MAKE IT POP!: Cause and Effect – Retailers' Use of Cause-Related Email Marketing

With pink emails filling our inboxes throughout Breast Cancer Awareness Month, the merits of cause-related marketing have come more prominently onto the Smith-Harmon radar. We wondered how well it really works, and MediaPost came through for us by publishing an article on this very topic. MediaPost reports that cause-related marketing can generate double-digit sales gains for brands—woah! No wonder so many companies jump on the pinkwagon in October. Not only do the companies get the satisfaction of contributing to important research; their customers also get to feel good about shopping.

Not surprisingly, there are complicating factors to consider. Paul Jones, president of Alden Keene & Associates, explores such factors on his blog about cause-related marketing. On the issue of transparency, Jones argues that “cause-related marketing trades on trust.” Customers are more likely to trust in the sincerity of brands that are upfront about where money goes and how much money is going there.

An article by Steven Van Yoder also makes the point that the marketing focus should never be lost in the cause. Cause-related marketing is sustainable only if it yields mutual benefits for the charitable organization and the brand supporting it.

We looked at examples of how brands have used email to approach cause-related marketing for several important issues. Here’s what we found:

Breast Cancer Awareness Month: Judging by this month’s inbox, pink is the new black. Among many others, Lucy encouraged subscribers to “Shop for a Cause,” White House Black Market invited subscribers to “Give Hope,” and Sephora asked subscribers to “get gorgeous while giving back.” In each of these cases, the brands advertised products and donated a portion of their proceeds or advertised a window of time during which they would donate a portion of total sales.

Betty Crocker’s message was a bit different, encouraging subscribers to celebrate women’s health by making pink (Betty Crocker) cake and announcing General Mills’ donation, which was not tied to sales of certain items. They also invited dialogue on PinkTogether.com, where cancer survivors can share stories.

Women’s Cancer Research: Saks Fifth Avenue also supported women’s cancer research, but they stepped away from all of the pink of the month and partnered with Key to the Cure to donate funds to the Entertainment Industry Foundation‘s Women’s Cancer Research Fund. At first this struck me as a little odd (was it just so that they could feature stars like Gwenyth Paltrow in their ads?), but with deeper thought it’s clear how Saks’ approach was on-brand, speaking to their audience of high-end fashion connoisseurs. Oscar de la Renta designed the pricey Key to the Cure t-shirt this year, and Mercedes Benz partners with the organization as well.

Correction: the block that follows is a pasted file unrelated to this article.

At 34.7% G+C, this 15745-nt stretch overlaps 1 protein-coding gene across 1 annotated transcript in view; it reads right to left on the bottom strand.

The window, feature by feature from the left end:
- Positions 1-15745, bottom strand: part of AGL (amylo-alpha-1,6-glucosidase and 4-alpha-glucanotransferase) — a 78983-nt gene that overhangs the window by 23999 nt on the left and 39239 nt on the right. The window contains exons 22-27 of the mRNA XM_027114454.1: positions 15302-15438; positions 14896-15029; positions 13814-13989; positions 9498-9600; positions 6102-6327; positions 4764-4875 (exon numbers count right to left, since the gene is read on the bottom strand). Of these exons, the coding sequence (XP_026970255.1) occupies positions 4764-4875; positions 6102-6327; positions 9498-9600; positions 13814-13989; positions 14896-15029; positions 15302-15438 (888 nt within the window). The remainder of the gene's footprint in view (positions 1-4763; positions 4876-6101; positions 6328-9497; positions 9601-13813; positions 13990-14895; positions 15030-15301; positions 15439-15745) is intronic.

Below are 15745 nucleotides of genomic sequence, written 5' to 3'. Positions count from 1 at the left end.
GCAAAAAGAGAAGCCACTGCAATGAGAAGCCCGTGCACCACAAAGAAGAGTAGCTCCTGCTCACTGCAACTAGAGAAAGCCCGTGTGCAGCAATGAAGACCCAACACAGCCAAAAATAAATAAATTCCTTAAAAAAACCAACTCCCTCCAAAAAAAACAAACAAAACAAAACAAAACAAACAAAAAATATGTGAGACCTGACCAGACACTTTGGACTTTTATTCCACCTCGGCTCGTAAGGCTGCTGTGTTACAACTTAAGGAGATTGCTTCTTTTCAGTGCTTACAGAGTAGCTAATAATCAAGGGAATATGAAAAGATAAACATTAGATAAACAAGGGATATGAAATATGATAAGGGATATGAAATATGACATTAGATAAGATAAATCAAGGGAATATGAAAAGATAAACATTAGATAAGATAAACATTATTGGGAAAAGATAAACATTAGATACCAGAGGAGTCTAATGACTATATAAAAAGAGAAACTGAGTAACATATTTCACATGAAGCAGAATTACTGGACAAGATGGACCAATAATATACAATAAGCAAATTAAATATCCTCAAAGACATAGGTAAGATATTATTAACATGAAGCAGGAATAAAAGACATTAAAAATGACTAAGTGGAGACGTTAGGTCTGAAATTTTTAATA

St. Jude Children’s Research Hospital: The Williams-Sonoma Inc. brands included banners in their emails last holiday season advertising their fundraiser for St. Jude Children’s Research Hospital, and they then sent out a thank-you e-card announcing the results of the fundraiser. Gymboree also supports St. Jude, but the link to the fundraiser in their email is tiny and very subtle. I wonder how results differ between this understated approach and the more prominent Williams-Sonoma Inc. treatment.

The Global Fund (to help women and children with AIDS in Africa): This Gap email is almost wholly devoted to the Gap(Product)Red effort to benefit the Global Fund, featuring a special limited time promotion. The subject line: “Can the Shirt off Your Back change the world?” speaks to the headline: “This One Can.” This message barely mentions regular Gap items, but because Gap has established (Product)Red as such a prominent element of the brand, the focused approach doesn’t seem to detract from Gap marketing, and even solidifies Gap’s charitable image.

Musicians on Call: Boomingdale’s “Charity is Chic” message looks pretty much like any other sale email. The headline is cause-oriented but vague, and only in fairly small print does the copy inform the subscriber of where their money is going. I wonder whether it’s effective for Bloomingdale’s to downplay the charity in their creative.

With the high sales increases reported from cause-related marketing, it’s worth considering what could happen if brands began using it more frequently—monthly or quarterly, maybe, instead of at just one or two key points throughout the year. In addition to driving huge sales, brands could all do a lot of good. We’re interested to hear what others have tried and discovered in cause-related marketing.

As ever,
Lisa Harmon and Alex Madison of Smith-Harmon

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